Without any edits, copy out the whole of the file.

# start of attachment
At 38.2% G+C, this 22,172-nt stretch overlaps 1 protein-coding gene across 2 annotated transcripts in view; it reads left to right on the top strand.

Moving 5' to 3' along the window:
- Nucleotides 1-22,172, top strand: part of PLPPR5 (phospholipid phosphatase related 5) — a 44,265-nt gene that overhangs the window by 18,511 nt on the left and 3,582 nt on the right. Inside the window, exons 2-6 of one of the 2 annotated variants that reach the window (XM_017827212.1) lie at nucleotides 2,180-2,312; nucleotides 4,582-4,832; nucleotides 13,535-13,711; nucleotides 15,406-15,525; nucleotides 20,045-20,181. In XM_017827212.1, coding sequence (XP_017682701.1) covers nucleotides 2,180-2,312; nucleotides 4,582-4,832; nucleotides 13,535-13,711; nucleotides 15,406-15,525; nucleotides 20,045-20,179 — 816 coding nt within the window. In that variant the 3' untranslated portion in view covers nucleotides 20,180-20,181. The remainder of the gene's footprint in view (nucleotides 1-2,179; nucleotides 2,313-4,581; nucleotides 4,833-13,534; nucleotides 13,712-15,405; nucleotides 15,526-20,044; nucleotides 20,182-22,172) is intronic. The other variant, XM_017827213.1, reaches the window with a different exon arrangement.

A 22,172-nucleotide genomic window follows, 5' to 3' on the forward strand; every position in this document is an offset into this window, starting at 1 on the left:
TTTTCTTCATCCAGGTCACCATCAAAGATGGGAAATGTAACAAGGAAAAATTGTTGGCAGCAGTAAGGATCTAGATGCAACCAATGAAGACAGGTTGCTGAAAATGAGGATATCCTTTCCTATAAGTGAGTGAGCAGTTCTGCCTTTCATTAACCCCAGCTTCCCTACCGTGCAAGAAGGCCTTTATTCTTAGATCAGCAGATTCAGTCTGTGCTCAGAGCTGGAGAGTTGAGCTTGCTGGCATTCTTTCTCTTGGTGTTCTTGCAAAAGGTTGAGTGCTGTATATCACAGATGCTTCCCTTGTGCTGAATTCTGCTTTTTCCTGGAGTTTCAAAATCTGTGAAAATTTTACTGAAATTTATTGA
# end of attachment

At 38.2% G+C, this 22,172-nt stretch overlaps 1 protein-coding gene across 2 annotated transcripts in view; it reads left to right on the top strand.

Moving 5' to 3' along the window:
- Nucleotides 1-22,172, top strand: part of PLPPR5 (phospholipid phosphatase related 5) — a 44,265-nt gene that overhangs the window by 18,511 nt on the left and 3,582 nt on the right. Inside the window, exons 2-6 of one of the 2 annotated variants that reach the window (XM_017827212.1) lie at nucleotides 2,180-2,312; nucleotides 4,582-4,832; nucleotides 13,535-13,711; nucleotides 15,406-15,525; nucleotides 20,045-20,181. In XM_017827212.1, coding sequence (XP_017682701.1) covers nucleotides 2,180-2,312; nucleotides 4,582-4,832; nucleotides 13,535-13,711; nucleotides 15,406-15,525; nucleotides 20,045-20,179 — 816 coding nt within the window. In that variant the 3' untranslated portion in view covers nucleotides 20,180-20,181. The remainder of the gene's footprint in view (nucleotides 1-2,179; nucleotides 2,313-4,581; nucleotides 4,833-13,534; nucleotides 13,712-15,405; nucleotides 15,526-20,044; nucleotides 20,182-22,172) is intronic. The other variant, XM_017827213.1, reaches the window with a different exon arrangement.

A 22,172-nucleotide genomic window follows, 5' to 3' on the forward strand; every position in this document is an offset into this window, starting at 1 on the left:
TTTTCTTCATCCAGGTCACCATCAAAGATGGGAAATGTAACAAGGAAAAATTGTTGGCAGCAGTAAGGATCTAGATGCAACCAATGAAGACAGGTTGCTGAAAATGAGGATATCCTTTCCTATAAGTGAGTGAGCAGTTCTGCCTTTCATTAACCCCAGCTTCCCTACCGTGCAAGAAGGCCTTTATTCTTAGATCAGCAGATTCAGTCTGTGCTCAGAGCTGGAGAGTTGAGCTTGCTGGCATTCTTTCTCTTGGTGTTCTTGCAAAAGGTTGAGTGCTGTATATCACAGATGCTTCCCTTGTGCTGAATTCTGCTTTTTCCTGGAGTTTCAAAATCTGTGAAAATTTTACTGAAATTTATTGA